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Rick James, The Mynah Birds and Neil Young

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Funk legend Rick James, the flashy Motown Records artist best known for his 1981 hit ‘Super Freak,’ died on August 7, 2004 at age 56.

While much is known about James’ “Super Freak” period, relatively little is known about the period during the 1960’s when he formed a band known as the Mynah Birds with Neil Young, Goldie McJohn (later of Steppenwolf) and Bruce Palmer (later of Buffalo Springfield). The name of the band Mynah Birds was apparently a takeoff of the well known folk-rock band The Byrds.

In Jimmy McDonough’s definitive Neil Young biography “Shakey”, McDonough writes that “James, fancied himself the next Mick Jagger, a claim particularly ironic since he was black, although as Bruce Palmer told Scott Young (Neil’s father), ‘as far as we knew he was white then’.”

    “Those lucky enough to see any of the band’s few gigs say they were electrifying. ‘Neil would stop playing lead, do a harp solo, throw the harmonica way up in the air and Ricky would catch it and continue the solo.’ “

When author McDonough asked Neil Young what it was like to work with Rick James, Young replied:

    YOUNG: “Intense. Ricky was great. He was a little bit touchy, dominating — but a good guy. Had a lot of talent. Really wanted to make it bad. Runnin’ from the draft. I wasn’t a driving force behind the Mynah Birds – I was the lead guitar player, Ricky was the front man. He’s out there doin’ all that shit and I was back there playin’ a little rhythm, a little lead, groovin’along with my bro Bruce. We were havin’a good time. “

In an interview with Neil Young in MOJO Magazine in 1995, Neil was asked about a 1965 Mynah Birds album being recorded which never was released.

    YOUNG: “Yeah, there are tapes of me and The Mynah Birds also. After I arrived in Toronto I tried to keep my band going and then tried to work with several others. But it just never worked out for me there. I could never get anything going in Toronto, never even got one gig with a band. I just couldn’t break into that scene. So I moved instead towards acoustic music and immediately became very introspective and musically-inward. That’s the beginning of that whole side of my music.”

The brief period of the Mynah Birds is recalled in the song “Big Time” on the album Broken Arrow. An analysis of the lyrics of Neil Young’s ‘Big Time’ reveals them to be autobiographical in nature, with the lyrics: ‘Gonna leave the pain behind, Gonna leave the fools in line, Gonna take the magic potion. Gettin’ in an old black car, Gonna take a ride so far, To the land of suntan lotion. Gonna take it state by state, Until I hit the golden gate, Get my feet wet in the ocean.’ The lines harken back to earlier days of Young’s musical career and the need to head West to become closer to the exploding music scene in the 1960’s.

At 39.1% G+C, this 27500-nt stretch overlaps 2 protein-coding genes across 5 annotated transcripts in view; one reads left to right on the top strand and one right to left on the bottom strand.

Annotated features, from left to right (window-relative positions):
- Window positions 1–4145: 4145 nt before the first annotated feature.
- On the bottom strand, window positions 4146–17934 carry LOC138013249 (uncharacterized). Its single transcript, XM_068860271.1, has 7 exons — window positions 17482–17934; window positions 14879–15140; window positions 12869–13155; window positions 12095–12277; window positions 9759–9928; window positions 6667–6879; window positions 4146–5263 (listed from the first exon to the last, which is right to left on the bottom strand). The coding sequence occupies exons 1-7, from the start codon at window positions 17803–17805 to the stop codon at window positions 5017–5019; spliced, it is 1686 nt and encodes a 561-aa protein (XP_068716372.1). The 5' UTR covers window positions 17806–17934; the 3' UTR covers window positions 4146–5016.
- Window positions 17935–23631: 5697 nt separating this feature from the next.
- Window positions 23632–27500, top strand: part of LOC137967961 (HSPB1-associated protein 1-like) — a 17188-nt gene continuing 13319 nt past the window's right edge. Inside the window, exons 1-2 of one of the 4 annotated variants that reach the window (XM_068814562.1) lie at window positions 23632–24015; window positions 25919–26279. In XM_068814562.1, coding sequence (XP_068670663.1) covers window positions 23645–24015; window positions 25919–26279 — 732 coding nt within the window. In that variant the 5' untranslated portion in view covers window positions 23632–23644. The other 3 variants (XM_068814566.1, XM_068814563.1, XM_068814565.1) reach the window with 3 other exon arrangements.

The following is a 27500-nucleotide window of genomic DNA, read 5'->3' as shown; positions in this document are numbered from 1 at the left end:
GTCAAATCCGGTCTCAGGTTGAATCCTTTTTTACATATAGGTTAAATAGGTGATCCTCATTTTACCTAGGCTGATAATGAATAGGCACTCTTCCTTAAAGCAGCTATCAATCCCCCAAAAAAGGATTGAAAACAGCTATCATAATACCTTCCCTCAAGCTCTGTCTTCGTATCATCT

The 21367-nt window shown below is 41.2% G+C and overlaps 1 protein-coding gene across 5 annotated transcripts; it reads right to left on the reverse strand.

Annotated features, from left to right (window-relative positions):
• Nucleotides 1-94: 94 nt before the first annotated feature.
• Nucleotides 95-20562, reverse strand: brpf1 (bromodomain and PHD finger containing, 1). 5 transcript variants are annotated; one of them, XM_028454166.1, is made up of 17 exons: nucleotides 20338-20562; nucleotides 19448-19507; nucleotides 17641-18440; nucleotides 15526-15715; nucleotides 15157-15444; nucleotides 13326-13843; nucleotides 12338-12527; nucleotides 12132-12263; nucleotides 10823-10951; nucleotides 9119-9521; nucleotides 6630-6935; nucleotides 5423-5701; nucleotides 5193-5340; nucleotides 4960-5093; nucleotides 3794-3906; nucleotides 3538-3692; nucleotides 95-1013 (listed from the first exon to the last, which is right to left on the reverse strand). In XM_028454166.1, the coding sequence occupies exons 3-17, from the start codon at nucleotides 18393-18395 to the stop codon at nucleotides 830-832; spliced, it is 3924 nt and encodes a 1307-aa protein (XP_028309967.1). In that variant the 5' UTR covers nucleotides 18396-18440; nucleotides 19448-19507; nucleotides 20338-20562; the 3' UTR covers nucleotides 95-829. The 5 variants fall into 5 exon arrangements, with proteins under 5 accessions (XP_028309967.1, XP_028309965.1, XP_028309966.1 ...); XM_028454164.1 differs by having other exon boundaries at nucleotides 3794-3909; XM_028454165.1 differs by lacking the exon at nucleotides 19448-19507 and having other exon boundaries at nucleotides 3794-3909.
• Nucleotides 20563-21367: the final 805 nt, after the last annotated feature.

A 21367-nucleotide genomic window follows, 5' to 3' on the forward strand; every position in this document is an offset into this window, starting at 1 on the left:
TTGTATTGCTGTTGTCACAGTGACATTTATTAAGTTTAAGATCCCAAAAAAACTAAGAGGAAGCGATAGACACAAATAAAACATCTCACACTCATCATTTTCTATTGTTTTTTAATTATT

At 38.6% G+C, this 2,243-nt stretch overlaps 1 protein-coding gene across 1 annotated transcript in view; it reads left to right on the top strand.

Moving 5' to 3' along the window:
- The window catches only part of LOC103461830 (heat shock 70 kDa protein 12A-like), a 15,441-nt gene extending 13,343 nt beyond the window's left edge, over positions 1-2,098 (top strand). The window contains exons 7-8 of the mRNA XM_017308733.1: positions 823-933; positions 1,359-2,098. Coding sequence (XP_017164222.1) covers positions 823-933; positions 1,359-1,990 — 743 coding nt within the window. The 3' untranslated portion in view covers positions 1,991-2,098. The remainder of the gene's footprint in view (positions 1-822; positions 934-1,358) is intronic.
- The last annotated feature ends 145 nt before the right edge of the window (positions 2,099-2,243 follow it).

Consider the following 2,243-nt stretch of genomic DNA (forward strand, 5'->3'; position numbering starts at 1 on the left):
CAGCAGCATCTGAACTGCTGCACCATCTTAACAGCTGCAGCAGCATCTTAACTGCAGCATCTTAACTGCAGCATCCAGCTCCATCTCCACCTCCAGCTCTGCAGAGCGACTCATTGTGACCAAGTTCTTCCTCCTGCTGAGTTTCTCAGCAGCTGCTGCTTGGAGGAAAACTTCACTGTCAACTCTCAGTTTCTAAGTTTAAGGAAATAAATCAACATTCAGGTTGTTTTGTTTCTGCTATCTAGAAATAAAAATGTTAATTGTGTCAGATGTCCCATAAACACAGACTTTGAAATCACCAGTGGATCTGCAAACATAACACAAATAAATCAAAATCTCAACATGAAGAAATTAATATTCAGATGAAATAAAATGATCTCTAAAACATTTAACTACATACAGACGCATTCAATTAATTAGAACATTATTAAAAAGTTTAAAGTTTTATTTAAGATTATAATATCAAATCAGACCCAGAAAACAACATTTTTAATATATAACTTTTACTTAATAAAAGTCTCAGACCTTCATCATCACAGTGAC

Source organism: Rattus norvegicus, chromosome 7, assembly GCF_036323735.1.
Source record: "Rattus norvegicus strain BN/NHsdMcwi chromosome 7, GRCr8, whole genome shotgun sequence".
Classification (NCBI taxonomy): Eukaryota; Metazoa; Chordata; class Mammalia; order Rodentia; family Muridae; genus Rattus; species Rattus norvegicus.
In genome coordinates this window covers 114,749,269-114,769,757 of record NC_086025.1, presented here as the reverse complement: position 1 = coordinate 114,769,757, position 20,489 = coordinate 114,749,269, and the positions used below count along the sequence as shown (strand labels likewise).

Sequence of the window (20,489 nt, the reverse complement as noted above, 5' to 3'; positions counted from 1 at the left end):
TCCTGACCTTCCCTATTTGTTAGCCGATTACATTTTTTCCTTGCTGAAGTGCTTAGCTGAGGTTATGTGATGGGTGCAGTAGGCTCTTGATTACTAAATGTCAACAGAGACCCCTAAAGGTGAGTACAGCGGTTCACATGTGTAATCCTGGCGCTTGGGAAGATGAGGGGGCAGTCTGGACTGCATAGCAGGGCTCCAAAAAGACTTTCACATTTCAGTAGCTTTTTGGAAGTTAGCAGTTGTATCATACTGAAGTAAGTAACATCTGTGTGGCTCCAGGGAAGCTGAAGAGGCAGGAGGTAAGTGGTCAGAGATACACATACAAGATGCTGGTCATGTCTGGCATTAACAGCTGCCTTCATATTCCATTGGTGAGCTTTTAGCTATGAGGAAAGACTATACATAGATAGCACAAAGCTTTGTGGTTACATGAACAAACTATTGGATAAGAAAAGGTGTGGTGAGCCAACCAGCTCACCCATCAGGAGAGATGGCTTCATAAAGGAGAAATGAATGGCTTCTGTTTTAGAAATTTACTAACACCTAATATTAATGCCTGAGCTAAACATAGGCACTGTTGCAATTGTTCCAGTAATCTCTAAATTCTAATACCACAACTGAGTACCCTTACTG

From a book by John Einarson titled Neil Young`s Canadian Years there is a mention of the legendary Mynah Birds sessions: “A listen to the tapes years later reveals no trace of Neil’s characteristic guitar or vocals.”

Bummer. Rest in Peace, Ricky.


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  • chinilev

    Rick James is one of the best that ever did it! I also credit him with heavily influencing Teena Marie another one of the best that ever did it! Music will not be the same without him from Dance WIt me to countless others Rick could do ballads like no other and then funk you to death and make you love him. God Bless his soul he left us way before his time, but God has a place in heaven for redeemed funksters!

  • nancy

    Rick told me he taught Neil Young to play guitar. I don’t know why it took Rick so long to make it except that perhaps he was ahead of his time. I miss him every day.

  • charlie

    Nancy, if Rick told you that he taught Neil Young to play guitar, he was lying. Neil was basically self-taught LONG before he ever ran into Rick James.

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